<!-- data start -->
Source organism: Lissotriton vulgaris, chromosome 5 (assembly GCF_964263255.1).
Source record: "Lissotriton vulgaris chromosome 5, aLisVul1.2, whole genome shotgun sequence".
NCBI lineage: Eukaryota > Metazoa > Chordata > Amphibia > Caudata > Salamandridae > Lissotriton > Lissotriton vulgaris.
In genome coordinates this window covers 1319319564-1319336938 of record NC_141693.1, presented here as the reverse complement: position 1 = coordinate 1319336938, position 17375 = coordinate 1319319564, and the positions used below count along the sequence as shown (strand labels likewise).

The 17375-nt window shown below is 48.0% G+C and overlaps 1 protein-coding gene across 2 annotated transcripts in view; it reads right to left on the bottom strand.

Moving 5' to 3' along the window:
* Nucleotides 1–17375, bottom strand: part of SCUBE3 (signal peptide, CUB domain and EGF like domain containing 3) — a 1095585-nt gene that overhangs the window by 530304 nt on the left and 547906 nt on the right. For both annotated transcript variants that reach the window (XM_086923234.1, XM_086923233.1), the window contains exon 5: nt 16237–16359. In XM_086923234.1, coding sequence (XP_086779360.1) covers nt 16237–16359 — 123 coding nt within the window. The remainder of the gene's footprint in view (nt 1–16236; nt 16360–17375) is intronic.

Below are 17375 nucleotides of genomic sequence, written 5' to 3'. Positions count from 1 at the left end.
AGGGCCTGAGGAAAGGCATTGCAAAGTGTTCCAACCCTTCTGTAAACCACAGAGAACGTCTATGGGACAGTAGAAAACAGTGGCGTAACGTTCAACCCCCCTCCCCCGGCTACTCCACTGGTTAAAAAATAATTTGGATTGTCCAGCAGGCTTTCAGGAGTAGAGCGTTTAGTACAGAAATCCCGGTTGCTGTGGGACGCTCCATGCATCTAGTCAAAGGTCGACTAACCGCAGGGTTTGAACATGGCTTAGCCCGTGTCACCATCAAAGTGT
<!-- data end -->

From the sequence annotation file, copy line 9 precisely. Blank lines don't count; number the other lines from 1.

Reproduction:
AGGGCCTGAGGAAAGGCATTGCAAAGTGTTCCAACCCTTCTGTAAACCACAGAGAACGTCTATGGGACAGTAGAAAACAGTGGCGTAACGTTCAACCCCCCTCCCCCGGCTACTCCACTGGTTAAAAAATAATTTGGATTGTCCAGCAGGCTTTCAGGAGTAGAGCGTTTAGTACAGAAATCCCGGTTGCTGTGGGACGCTCCATGCATCTAGTCAAAGGTCGACTAACCGCAGGGTTTGAACATGGCTTAGCCCGTGTCACCATCAAAGTGT